On almost every large session here at Sound Pure Studios there will be complicated microphone setups or situations where we really need to be able to maneuver microphones into tight places. We always pat ourselves on the back for spending a little more on our microphone stands in the studio, as it makes setting up for our sessions that much easier. We didn’t start out with great stands though, we had to learn this lesson for ourselves.
Every studio tries to get by with the most inexpensive stands on the market, and every new studio will probably continue to follow this trend. You spend all of your money on the latest and greatest microphones, and then you throw them on a $13 “el cheapo” plastic mic stands. Why do we all do this? Don’t pretend you haven’t done it, as we all have, but do you ever worry that your newest microphone may hit the deck? Or equally embarrassing, have you had to pause your session and go back into the studio with a pair of pliers to re-adjust your stand because your pencil mics are sagging towards the floor? Yup, we have done it too.
We fought with cheaper stands for about 6 months before we said enough was enough and made some changes. It was the best move we could have ever made in the studio. The amount of time we are saving while miking up drum sets correctly the first time, without fighting the stands to “stay put,” is just one of the reasons we made the switch. Not having to stop recordings in the middle of a take because the stand sags, not having a heavier microphone fall over, and other issues of this kind are now a thing of the past for us in our studio.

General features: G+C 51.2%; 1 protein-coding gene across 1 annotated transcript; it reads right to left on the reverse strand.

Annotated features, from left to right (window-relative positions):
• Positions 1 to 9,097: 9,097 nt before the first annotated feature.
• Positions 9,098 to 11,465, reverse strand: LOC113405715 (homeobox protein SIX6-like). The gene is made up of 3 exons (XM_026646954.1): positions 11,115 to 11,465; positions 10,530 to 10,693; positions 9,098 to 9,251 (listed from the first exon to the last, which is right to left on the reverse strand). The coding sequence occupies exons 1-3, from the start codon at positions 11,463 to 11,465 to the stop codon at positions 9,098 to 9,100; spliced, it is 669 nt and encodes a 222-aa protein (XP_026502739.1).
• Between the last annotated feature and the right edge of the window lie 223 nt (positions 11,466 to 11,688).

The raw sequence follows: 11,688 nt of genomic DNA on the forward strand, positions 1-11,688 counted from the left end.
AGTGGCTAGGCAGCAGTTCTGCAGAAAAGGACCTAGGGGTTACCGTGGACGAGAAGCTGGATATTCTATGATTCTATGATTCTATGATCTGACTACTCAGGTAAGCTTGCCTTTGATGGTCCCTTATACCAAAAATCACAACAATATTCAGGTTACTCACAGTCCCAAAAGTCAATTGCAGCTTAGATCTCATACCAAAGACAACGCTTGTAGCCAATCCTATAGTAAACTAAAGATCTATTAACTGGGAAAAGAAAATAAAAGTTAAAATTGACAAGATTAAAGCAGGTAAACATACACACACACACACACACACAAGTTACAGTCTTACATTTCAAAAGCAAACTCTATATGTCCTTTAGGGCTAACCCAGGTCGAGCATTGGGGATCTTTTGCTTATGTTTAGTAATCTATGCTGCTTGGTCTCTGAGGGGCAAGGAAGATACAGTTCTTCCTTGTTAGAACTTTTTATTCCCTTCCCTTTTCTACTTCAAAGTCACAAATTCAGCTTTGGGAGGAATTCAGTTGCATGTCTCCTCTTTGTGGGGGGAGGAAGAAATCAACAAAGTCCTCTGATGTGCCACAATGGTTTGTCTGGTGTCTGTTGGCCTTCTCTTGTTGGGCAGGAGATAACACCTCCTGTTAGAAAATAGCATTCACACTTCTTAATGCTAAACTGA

For our local customers, it also means we can begin to put multiple microphones on one stand so we can do microphone shootouts. Stands like the AiRR 200 stand, for example, can hold several of our heaviest tube LDCs as well as an SE Reflexion filter. Try that with a cheap freebie stand.
The K&M 25600 series of stands have been paramount for us in the studio as well. With the adjustability of the boom arm, in addition to the fact you can actually tighten them with your hands where they won’t fall over, these stand have been worth their weight in gold for us. After taking the time to find the right spot for the microphone in regards to the instrument, the last thing we want to see happen is the positioning moving on us.
It is such a simple fix in the studio, but it did take us 6 months to stop fighting our stands. You should give it a try sometime with just one stand and see how much easier your life will be in the studio!